Harrison Shull

Black-and-white head-and-shoulders photograph of Harrison Shull
Harrison Shull (b.1923 d.2003)
Vice-President Academic Affairs,

Academic Head

Harrison Shull was born August 17, 1923, son of the late Dr. George H. Shull, the Princeton botanist who invented hybrid corn. Shull graduated from Princeton High School in 1940. He earned his A.B. in chemistry with highest honors from Princeton University in 1943. He then served as an ensign with the U.S. Naval Research Laboratory in Washington. Following the WWII, Dr. Shull went to the University of California, Berkeley, where he received his PhD in 1948. On a Rockefeller scholarship he worked at he University of Chicago, where he began developing molecular orbital theory.

Shull joined the chemistry department at Iowa State University as an assistant professor and was awarded a Guggenheim Fellowship to pursue research in Quantum Chemistry at Uppsala University in Sweden. While in Sweden he helped establish the Quantum Chemistry Summer School at Valadolen, Sweden and Sanibel, Florida.

From 1955 to 1979 he was professor and chair of the chemistry department at Indiana University in Bloomington. He was the author of over 140 scientific papers and a college level chemistry textbook. He became an innovator in computer development and use, originating the model Quantum Chemistry Program Exchange and heading the University’s Research Computing Center. He also served as Dean of the Graduate School and Vice President of the University.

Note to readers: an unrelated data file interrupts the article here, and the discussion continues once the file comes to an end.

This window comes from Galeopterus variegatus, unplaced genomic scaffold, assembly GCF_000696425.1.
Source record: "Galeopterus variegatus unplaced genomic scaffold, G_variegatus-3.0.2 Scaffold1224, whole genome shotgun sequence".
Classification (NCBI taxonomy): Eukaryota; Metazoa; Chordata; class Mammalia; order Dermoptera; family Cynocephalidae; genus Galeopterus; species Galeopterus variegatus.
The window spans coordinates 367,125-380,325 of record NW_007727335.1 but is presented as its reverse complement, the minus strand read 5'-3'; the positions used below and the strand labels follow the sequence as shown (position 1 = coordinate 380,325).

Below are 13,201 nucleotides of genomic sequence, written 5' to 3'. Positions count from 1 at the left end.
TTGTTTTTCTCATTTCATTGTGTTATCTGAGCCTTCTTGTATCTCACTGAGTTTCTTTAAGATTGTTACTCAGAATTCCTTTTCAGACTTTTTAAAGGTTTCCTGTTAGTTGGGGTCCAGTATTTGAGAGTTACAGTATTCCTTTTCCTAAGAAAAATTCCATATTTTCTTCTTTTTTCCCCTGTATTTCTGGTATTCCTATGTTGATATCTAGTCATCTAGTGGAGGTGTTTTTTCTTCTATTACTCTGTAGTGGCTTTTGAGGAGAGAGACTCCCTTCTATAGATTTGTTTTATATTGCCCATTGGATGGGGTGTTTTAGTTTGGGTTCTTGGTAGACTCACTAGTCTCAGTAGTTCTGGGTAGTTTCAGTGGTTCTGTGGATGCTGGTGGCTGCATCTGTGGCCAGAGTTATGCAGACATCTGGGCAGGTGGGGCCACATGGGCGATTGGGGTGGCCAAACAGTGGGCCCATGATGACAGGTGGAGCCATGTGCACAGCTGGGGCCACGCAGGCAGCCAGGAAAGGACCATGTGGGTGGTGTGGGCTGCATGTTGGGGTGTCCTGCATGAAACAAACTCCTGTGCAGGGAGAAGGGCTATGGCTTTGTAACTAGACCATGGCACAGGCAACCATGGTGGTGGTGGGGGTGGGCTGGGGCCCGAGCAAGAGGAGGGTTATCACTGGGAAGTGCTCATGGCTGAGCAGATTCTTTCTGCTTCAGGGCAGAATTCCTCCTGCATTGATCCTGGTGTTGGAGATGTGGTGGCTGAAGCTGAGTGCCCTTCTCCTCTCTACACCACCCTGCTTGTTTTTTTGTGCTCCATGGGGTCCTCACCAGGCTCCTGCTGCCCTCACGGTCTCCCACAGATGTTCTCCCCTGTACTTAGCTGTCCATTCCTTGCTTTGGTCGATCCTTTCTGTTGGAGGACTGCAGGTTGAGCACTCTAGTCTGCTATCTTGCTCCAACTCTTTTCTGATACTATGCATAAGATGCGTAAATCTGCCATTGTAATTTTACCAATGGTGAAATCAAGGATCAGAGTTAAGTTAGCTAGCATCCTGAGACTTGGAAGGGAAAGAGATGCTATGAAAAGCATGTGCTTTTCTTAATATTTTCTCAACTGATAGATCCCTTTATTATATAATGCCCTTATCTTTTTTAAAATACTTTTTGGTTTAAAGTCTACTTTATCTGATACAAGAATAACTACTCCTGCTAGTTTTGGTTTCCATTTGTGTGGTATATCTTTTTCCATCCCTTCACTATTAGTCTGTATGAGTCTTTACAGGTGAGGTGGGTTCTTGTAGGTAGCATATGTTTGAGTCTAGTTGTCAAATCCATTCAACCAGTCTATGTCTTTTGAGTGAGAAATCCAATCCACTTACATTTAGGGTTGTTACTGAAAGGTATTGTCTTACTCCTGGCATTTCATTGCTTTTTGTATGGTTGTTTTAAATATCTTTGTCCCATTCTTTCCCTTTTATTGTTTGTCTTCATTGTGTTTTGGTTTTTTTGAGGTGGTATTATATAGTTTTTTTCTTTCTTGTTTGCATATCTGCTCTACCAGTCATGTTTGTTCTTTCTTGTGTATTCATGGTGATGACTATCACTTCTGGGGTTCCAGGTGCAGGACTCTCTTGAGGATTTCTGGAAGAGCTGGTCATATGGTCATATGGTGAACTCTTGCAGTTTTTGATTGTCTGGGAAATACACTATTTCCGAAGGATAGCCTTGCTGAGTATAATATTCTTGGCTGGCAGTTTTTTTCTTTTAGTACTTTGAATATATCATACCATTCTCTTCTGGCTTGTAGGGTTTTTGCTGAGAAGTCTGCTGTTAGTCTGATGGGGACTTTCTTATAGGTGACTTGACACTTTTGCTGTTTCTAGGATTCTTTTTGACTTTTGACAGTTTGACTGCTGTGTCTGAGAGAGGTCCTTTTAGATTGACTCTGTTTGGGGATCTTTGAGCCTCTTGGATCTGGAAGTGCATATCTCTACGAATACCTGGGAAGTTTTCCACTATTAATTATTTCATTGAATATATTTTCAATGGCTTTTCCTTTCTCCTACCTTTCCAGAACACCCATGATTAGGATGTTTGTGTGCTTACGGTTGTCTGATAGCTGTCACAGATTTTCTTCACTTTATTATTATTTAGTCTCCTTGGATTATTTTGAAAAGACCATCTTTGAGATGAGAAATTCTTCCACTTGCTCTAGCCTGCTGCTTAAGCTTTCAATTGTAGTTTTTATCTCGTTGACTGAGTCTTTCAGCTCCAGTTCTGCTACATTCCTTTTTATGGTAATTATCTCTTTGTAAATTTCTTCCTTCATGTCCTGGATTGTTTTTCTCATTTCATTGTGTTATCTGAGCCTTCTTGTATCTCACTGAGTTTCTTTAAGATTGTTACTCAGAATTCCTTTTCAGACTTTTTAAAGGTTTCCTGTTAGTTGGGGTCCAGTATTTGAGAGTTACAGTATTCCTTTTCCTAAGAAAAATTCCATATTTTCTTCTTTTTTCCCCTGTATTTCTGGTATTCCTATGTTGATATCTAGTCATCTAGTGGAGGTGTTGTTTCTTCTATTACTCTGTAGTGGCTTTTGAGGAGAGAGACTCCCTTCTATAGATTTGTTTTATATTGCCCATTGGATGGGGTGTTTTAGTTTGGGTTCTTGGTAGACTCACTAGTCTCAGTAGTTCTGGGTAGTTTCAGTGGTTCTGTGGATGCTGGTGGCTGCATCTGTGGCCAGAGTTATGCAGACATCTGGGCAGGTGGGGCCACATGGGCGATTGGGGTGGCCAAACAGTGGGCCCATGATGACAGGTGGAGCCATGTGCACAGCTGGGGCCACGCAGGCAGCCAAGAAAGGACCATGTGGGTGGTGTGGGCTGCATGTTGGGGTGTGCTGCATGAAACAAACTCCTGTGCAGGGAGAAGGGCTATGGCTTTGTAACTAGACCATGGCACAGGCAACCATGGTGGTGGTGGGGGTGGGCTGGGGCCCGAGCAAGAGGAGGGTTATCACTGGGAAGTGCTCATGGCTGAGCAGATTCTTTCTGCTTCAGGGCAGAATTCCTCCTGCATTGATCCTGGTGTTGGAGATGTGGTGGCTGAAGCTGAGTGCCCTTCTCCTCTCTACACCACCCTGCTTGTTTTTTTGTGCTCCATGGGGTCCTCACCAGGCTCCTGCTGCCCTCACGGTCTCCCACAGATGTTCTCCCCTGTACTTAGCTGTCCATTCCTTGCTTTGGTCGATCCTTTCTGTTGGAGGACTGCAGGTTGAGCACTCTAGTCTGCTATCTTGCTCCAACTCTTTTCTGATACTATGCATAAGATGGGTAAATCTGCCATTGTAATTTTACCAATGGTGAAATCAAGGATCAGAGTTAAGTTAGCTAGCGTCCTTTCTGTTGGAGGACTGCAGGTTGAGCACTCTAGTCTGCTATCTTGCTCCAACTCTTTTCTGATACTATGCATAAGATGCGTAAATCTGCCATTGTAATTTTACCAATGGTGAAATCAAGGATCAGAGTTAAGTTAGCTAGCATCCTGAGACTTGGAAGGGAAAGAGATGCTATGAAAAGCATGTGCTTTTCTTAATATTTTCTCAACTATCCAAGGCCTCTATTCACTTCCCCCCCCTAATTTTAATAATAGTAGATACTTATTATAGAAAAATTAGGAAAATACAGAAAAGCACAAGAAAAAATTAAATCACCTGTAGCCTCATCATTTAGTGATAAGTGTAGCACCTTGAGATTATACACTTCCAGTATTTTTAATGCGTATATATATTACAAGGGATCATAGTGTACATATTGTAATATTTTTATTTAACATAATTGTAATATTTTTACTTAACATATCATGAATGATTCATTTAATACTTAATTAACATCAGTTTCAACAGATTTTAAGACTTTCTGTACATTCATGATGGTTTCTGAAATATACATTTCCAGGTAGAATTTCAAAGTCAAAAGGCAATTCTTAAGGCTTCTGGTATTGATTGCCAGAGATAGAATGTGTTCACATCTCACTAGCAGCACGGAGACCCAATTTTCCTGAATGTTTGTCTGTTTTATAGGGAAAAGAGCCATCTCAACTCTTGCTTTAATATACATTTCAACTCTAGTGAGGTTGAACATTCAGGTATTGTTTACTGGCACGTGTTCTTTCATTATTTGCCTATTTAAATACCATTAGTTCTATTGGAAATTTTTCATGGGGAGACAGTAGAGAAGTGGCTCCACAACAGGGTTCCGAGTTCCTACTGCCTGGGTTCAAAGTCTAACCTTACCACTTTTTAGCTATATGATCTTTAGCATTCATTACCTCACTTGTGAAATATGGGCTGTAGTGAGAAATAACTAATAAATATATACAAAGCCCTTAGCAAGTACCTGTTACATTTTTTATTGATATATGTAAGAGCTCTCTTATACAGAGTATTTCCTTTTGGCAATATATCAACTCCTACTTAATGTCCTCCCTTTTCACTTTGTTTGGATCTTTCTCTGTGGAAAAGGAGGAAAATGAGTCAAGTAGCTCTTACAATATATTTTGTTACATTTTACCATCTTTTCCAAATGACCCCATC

From 1979 to 1982, Dr. Shull served as Vice President and Provost of Rensselaer. In 1982, he was appointed chancellor of the University of Colorado at Boulder. In 1985 he became Provost and Vice President for Academic Affairs at the Naval Postgraduate School in Monterey, California.

Dr. Shull was elected to the National Academy of Sciences in 1969. He was also a fellow of the American Academy of Arts and Sciences, and a member of the American Physical Society, the American Association for the Advancement of Science, the American Chemical Society, and several other scientific and research associations. He was an active International member of the Kungliga Vetenskaps Akademin and the Faraday Society.

Shull died in the summer of 2003.

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